Israelis killed by rocket fire, anti-tank missile identified
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Israelis killed by rocket fire, anti-tank missile identified

Among the four Israeli fatalities in Sunday’s violence, Ziad al-Hamamda, 47, dies after rocket hits Ashkelon factory; Moshe Feder’s car is targeted by projectile along Gaza border

Jacob Magid is the settlements correspondent for The Times of Israel.

Moshe Feder (c), who was killed after his car was struck with a Gaza rocket near the southern town of Sderot on May 5, 2019. (Courtesy)
Moshe Feder (c), who was killed after his car was struck with a Gaza rocket near the southern town of Sderot on May 5, 2019. (Courtesy)

An Israeli man killed on Sunday afternoon in a rocket attack on the southern city of Ashkelon was identified as Ziad al-Hamamda, 47, and a second victim killed earlier in the day when an anti-tank missile fired from the Gaza Strip struck his car was named as 68-year-old Moshe Feder.

The two were among the four Israelis killed in the latest round of violence, which has seen over 650 rockets fired at Israel over the weekend by Gaza terror groups and the Israel Defense Forces responding with strikes against some 300 targets throughout the Palestinian coastal enclave.

Al-Hamamda was killed when a rocket directly hit a factory in the southern city of Ashkelon. A Bedouin Israeli resident of the Negev, he is survived by his wife and seven children, according to Hebrew reports, and was buried on Sunday night.

Feder, a Kfar Saba resident, was survived by two children and his partner Iris Eden. Eden lost her first husband, Yashish Eden, in a deadly helicopter crash in 1997. Known as the “helicopter disaster,” that incident saw 73 IDF servicemen lose their lives when two aircraft collided near the northern border with Lebanon.

Speaking to the Ynet news site, Eden said she knew intuitively that Feder was the late Sunday morning casualty.

“I’ve been through a few things in my life and  I did not need an official statement [to learn] about his death,” she said. “He was my second love — a kind and generous man. We had established a family together with the children and grandchildren over the last three years.”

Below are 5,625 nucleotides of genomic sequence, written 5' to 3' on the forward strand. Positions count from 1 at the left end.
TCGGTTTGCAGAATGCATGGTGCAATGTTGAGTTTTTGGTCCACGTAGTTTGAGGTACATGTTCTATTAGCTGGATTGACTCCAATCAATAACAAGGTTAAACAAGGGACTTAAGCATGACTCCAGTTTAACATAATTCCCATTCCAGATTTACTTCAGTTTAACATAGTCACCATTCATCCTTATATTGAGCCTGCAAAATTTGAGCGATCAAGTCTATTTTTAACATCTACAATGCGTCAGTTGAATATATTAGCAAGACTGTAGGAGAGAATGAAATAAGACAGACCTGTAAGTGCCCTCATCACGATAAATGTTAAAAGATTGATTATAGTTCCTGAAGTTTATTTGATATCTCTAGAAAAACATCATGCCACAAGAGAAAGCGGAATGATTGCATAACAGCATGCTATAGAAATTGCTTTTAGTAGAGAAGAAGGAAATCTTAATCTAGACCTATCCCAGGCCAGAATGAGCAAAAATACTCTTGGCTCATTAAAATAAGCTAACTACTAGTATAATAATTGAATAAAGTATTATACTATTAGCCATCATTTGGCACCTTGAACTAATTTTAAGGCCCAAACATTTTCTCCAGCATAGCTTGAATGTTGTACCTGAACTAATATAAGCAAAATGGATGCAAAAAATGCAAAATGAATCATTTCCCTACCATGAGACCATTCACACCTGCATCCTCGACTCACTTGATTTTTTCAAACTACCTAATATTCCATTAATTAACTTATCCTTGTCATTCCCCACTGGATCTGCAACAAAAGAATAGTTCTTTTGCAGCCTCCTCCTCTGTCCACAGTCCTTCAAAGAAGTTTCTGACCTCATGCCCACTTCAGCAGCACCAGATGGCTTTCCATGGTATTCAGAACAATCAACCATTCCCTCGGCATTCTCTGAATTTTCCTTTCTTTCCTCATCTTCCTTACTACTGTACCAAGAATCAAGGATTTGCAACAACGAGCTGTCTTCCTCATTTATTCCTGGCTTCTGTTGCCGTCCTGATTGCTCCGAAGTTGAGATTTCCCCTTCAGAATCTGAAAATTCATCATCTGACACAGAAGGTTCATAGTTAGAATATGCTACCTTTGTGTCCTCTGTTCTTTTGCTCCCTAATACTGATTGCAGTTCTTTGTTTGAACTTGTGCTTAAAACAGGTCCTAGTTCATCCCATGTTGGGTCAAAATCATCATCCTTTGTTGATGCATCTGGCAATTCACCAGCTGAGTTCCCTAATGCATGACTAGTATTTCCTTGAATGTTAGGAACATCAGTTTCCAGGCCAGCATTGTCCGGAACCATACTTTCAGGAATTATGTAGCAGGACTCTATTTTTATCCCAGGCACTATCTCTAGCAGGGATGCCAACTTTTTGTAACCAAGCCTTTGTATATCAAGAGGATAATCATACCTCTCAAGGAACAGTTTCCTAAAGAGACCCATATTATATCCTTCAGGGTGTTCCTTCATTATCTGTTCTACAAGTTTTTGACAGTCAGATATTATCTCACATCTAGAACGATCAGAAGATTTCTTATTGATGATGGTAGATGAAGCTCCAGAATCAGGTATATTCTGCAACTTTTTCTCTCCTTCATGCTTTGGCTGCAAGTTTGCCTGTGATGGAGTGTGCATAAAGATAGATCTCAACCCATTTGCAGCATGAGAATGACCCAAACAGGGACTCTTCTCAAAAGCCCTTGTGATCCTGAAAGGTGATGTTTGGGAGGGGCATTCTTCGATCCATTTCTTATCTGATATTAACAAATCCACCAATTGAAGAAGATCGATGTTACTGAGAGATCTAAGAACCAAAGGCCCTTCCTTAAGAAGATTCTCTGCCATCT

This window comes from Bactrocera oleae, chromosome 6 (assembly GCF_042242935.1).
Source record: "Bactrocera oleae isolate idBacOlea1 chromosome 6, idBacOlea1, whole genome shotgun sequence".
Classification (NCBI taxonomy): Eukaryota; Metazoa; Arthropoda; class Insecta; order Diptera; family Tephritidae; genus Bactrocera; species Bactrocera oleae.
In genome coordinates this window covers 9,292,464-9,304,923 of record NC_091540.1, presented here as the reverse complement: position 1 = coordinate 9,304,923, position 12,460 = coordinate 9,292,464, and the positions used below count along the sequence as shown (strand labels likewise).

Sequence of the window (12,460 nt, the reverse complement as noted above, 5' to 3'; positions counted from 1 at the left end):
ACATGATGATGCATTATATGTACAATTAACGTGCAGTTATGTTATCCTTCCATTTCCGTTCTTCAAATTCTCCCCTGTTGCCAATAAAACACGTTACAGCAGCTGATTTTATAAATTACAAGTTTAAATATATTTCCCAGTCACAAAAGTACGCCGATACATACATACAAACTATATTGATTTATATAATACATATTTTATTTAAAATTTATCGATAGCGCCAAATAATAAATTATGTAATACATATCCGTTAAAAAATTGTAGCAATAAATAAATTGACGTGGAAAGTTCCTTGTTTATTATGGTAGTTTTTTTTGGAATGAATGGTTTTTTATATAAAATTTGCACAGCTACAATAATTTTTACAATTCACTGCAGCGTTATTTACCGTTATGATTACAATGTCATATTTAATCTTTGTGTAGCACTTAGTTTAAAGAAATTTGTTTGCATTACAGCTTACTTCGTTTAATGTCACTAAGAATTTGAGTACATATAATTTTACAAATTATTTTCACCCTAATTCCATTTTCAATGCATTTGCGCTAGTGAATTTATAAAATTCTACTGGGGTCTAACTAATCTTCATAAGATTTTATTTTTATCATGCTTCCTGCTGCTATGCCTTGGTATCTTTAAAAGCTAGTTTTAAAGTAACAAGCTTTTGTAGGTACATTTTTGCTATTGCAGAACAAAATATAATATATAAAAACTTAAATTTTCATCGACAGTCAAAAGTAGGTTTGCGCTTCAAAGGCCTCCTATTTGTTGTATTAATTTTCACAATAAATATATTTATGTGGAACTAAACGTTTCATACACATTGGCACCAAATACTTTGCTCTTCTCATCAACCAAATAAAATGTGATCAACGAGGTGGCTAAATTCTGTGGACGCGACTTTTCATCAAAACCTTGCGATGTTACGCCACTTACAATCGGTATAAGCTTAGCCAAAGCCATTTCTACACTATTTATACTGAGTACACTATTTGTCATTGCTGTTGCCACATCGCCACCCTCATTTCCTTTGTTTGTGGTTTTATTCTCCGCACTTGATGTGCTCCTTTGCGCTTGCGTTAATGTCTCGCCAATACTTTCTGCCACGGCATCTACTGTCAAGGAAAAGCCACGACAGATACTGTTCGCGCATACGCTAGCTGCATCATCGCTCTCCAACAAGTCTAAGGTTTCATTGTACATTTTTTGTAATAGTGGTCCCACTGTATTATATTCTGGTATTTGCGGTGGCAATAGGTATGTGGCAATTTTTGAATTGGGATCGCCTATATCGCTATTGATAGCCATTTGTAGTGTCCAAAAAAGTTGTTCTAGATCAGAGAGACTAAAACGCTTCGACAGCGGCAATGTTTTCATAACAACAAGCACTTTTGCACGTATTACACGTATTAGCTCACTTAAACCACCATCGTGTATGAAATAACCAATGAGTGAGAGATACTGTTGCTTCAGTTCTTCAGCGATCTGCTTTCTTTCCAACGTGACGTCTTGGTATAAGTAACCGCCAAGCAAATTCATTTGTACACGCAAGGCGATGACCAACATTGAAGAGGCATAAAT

An Israeli soldier walks past a car hit by a missile fired from the Gaza Strip border with Israel, May 5, 2019. (Ariel Schalit/AP)

Feder was fatally wounded when an anti-tank guided missile slammed into his car as he was driving along the Route 34 highway near the community of Kibbutz Erez just north of the Gaza border. He sustained a serious shrapnel wound to the leg, causing significant blood loss. Feder was pronounced dead at Ashkelon’s Barzilai Medical Center after CPR efforts failed. The Hamas terror group claimed responsibility for the attack.

The IDF acknowledged several hours after the incident that it had failed to recognize the risks posed to Israeli drivers traveling on highways near the Gaza border.

“The specific road where the civilian’s vehicle was hit was not closed due to the distance [from Gaza]. At the time, we didn’t see that threat,” IDF spokesperson Lt. Col. Jonathan Conricus said in a briefing to reporters.

Following the attack, the army ordered parts of Route 34 closed in addition to shuttering parts of nearby Route 232.

Conricus said the military was investigating the matter and that it was “very much an ongoing event.” He added that once the IDF completes its probe of the deadly missile attack, it will release the findings to the family of the victim and the public.

Two other Israelis were killed on Sunday and at least 10 others were injured by shrapnel from rockets, missiles and mortar shells from the Gaza Strip, according to the Magen David Adom ambulance service.

Fifty-eight year-old father of four Moshe Agadi was the first fatality after being rushed to Barzilai Medical Center with shrapnel wounds he sustained when the rocket hit his home in the city at around 2:30 a.m. Sunday.

On Sunday evening, Pinchas Menachem Prezuazman, said to be in his early twenties, was killed after being struck by rocket shrapnel while running for cover in the coastal city of Ashdod.

He will be buried in Beit Shemesh at 11 p.m. on Sunday night. According to Consul General of Israel in New York Dani Dayan, Prezuazman was a dual American and Israeli citizen.

The rocket that killed Prezuazman was part of an early evening fusillade of dozens of rockets aimed at the southern Israeli cities of Sderot, Ashdod, Ashkelon, Yavneh, Gedera, and Beersheba, which have a combined population of over 600,000 residents.

Israel has responded to over 650 rockets, missiles, and mortar shells fired into its territory since Saturday with over 300 airstrikes on Hamas, Palestinian Islamic Jihad, and other terror group targets in Gaza.

Palestinian medical officials reported 29 dead since Friday, including at least 11 terrorists.

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